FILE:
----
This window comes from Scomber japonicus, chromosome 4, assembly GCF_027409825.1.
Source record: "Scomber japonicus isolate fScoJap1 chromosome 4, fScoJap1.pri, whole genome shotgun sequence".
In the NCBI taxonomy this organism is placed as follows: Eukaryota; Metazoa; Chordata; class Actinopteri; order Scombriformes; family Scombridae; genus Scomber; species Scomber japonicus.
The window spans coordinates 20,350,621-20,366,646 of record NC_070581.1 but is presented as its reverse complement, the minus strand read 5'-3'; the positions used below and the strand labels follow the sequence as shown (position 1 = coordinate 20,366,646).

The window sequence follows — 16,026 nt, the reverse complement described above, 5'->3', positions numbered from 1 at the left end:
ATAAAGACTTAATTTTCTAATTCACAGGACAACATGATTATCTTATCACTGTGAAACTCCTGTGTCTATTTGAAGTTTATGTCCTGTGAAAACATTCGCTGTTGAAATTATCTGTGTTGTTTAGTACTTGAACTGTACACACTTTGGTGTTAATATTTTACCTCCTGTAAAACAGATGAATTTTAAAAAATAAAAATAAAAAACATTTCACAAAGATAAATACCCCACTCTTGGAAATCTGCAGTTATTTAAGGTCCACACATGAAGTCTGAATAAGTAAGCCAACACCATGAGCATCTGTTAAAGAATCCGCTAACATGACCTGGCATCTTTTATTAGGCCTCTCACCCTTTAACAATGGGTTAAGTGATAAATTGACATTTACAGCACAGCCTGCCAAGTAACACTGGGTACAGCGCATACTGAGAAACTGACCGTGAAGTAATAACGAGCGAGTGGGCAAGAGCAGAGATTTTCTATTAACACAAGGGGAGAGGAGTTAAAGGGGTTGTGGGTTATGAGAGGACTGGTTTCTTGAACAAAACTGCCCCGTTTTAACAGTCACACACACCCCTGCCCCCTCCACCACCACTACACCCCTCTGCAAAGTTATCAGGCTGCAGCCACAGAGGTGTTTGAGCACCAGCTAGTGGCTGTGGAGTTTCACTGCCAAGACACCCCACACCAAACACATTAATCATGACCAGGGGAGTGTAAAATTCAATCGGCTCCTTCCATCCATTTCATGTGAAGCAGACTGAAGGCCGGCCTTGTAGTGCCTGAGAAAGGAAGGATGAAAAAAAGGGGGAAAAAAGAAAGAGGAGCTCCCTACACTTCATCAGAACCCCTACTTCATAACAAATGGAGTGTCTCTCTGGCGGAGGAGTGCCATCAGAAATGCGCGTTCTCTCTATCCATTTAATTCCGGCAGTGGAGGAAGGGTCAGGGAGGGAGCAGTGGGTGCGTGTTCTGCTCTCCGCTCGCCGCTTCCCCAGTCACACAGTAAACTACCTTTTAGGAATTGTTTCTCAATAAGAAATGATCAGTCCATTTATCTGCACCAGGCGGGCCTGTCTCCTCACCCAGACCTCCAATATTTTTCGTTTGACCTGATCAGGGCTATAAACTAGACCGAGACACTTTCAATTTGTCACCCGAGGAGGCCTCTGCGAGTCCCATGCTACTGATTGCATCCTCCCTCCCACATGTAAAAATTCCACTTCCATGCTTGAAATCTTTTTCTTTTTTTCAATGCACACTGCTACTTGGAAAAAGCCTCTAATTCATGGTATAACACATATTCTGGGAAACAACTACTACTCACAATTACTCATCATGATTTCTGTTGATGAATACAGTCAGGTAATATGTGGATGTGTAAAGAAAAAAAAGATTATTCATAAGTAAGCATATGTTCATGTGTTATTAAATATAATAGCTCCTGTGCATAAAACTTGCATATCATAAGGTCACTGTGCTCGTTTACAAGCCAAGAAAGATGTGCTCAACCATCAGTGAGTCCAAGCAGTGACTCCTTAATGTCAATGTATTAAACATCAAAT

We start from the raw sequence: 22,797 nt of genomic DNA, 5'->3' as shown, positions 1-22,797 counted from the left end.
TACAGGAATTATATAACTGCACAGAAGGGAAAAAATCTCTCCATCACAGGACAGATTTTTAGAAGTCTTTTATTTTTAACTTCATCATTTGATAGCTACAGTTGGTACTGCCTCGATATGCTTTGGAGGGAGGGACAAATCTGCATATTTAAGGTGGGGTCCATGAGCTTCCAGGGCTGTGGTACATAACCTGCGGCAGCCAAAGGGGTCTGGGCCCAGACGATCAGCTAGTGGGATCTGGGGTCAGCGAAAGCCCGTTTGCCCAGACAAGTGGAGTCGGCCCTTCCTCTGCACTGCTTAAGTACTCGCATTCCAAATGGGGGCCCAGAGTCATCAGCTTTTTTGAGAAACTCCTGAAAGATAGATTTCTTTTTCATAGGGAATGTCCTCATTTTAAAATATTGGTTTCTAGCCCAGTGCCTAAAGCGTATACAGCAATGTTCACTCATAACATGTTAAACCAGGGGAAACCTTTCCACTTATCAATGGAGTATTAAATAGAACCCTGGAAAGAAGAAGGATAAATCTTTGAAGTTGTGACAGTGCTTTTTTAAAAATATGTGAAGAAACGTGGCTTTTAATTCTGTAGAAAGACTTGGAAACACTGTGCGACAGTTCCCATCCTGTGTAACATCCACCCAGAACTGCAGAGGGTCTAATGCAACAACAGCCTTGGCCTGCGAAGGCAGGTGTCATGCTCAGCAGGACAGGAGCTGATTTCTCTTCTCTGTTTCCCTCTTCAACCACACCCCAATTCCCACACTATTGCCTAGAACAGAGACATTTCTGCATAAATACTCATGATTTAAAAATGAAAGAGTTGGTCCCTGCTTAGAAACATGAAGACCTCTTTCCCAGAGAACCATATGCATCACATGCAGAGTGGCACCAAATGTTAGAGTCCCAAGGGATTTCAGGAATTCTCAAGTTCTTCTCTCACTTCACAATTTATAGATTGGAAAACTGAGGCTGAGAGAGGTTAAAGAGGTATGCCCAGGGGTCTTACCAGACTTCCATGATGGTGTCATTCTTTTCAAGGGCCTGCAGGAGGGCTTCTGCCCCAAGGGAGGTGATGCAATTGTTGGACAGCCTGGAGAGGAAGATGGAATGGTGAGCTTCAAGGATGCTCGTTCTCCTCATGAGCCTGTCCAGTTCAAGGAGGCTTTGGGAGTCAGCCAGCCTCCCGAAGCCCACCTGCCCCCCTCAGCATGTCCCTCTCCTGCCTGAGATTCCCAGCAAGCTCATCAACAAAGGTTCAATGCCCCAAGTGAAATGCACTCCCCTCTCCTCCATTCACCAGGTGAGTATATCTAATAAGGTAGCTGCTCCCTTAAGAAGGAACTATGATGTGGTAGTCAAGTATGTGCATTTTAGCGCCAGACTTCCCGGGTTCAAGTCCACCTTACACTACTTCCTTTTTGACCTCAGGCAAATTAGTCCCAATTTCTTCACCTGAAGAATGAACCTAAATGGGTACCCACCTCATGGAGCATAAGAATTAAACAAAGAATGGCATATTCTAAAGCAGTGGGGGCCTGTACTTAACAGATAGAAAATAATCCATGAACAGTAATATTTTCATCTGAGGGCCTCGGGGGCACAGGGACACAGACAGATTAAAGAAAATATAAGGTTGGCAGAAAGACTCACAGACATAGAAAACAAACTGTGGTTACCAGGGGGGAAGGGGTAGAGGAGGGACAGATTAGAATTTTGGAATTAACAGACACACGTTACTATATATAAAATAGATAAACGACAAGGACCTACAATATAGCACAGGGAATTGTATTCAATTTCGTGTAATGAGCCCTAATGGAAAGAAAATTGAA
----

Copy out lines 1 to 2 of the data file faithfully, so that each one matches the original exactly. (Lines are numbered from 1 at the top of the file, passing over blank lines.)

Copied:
This window comes from Scomber japonicus, chromosome 4, assembly GCF_027409825.1.
Source record: "Scomber japonicus isolate fScoJap1 chromosome 4, fScoJap1.pri, whole genome shotgun sequence".